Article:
In one exemplary embodiment, the current states of the state machine include the “Available” state, the “Inactive” state, and the “Unavailable” state. The state machine is configured to enter the “Available” state when the corresponding user logs into the presence server. The state machine transitions from the “Available” state to the “Inactive” state when the user is inactive for a first predetermined period of time, and transitions from the “Inactive” state to the “Unavailable” state when the user is inactive for a second predetermined period of time. The state machine may further include an “Active” state. The state machine may be configured to enter the “Active” state when the corresponding user logs into the presence server in response to an invitation from another user. The state machine may also be configured to transition from the “Inactive” state or the “Available” state to the “Active” state responsive to the detection of user instant messaging activity, and to transition from the “Active” state to the “Available” state when the user is inactive for a third predetermined period of time.
In one embodiment, the state machine further generates message delivery rules responsive to state transitions. The message delivery rules include instant message rules for delivering instant messages and presence update rules to control presence updating behavior. The instant message rules may include an “online messaging” rule for directing an instant messaging application to use online messaging, an “offline messaging rule” for directing an instant messaging application to store instant messages for subsequent online delivery, and an alternative messaging rule for an instant messaging application to use an alternative delivery method (e.g., SMS) to deliver instant messages. The message delivery rules may further include presence update rules for reporting presence information. The presence update rules may include a “standard update” rule for configuring the presence server to provide presence updates at a default reporting frequency, a “reduced update” rule to configure the presence server to provide presence updates at a reporting frequency lower than the default reporting frequency, and a “no update” rule to configure the presence server to suspend presence updates.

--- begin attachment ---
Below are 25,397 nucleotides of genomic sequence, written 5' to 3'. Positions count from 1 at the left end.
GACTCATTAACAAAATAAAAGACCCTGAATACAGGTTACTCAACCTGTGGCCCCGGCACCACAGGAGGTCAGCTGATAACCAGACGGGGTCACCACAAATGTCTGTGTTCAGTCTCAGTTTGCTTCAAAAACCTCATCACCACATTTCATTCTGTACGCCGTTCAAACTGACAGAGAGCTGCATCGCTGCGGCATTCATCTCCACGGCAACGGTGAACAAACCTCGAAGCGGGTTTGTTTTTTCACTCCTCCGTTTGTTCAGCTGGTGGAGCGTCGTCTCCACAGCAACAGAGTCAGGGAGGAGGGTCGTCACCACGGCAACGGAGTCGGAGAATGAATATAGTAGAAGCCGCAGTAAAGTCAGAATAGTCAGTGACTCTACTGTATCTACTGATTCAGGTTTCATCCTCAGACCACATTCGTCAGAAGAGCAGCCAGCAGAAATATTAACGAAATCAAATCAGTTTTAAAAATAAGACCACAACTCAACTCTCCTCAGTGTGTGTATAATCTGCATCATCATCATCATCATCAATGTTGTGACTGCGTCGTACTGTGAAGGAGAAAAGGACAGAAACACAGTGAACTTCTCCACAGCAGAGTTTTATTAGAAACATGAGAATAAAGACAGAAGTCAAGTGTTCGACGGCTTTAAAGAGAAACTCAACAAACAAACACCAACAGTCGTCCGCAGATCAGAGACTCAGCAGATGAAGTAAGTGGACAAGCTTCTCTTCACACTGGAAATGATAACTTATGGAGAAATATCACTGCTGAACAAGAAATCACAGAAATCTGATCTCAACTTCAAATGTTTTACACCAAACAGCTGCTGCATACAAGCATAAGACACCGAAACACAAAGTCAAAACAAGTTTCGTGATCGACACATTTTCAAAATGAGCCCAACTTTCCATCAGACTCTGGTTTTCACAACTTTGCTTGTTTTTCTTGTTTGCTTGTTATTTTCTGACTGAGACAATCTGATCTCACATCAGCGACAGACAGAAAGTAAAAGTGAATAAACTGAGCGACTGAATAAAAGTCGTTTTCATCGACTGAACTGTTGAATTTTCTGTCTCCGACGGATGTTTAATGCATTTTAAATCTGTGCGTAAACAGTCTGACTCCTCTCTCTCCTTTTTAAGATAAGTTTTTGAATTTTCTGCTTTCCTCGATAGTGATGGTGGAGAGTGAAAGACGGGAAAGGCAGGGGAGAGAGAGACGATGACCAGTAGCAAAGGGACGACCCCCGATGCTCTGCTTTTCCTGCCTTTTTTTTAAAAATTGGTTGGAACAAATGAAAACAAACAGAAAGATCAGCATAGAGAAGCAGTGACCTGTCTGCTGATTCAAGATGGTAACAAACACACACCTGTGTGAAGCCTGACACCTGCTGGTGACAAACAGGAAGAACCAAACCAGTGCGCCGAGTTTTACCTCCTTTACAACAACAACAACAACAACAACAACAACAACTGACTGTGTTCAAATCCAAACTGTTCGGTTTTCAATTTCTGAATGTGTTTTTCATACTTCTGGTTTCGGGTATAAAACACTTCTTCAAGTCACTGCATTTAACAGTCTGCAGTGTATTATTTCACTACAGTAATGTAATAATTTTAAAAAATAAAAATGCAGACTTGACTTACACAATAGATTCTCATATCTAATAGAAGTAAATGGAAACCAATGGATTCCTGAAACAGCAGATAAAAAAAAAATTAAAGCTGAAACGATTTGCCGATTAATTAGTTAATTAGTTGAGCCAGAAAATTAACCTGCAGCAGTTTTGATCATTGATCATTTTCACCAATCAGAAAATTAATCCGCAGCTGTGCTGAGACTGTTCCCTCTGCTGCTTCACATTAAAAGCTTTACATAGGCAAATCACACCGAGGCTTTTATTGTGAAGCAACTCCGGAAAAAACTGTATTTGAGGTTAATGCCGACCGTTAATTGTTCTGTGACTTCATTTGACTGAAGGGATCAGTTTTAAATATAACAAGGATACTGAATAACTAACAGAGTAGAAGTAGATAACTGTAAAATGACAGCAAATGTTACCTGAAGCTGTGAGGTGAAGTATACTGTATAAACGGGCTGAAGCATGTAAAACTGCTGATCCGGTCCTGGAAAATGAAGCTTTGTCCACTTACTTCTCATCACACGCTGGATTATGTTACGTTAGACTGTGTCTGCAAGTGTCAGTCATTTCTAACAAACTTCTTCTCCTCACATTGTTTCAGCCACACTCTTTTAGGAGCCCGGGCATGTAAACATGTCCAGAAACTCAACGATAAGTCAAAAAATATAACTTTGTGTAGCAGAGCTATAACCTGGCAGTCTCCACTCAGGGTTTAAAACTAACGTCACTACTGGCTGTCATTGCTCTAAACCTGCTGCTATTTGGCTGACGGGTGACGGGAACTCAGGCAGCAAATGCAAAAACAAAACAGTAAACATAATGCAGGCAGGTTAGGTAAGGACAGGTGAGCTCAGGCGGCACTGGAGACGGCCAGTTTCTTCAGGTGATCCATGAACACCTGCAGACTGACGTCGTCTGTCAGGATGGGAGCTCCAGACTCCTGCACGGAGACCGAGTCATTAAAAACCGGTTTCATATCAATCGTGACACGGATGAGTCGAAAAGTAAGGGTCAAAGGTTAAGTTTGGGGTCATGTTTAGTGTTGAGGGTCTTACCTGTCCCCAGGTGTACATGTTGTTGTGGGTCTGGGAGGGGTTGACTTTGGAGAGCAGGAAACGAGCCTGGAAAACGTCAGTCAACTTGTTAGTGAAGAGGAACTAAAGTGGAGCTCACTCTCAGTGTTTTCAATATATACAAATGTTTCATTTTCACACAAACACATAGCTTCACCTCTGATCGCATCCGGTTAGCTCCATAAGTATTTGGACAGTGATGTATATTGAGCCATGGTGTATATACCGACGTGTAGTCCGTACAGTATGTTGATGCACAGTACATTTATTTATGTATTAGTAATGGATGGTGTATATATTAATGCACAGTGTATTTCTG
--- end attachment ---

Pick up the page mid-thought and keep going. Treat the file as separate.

The present invention provides a method and apparatus for implementing instant messaging and presence service (IMPS) to enable the exchange of instant messages between mobile users, or between mobile users and fixed users. The IMPS solution according to the present invention defines and implements a presence model specifically adapted for mobile users.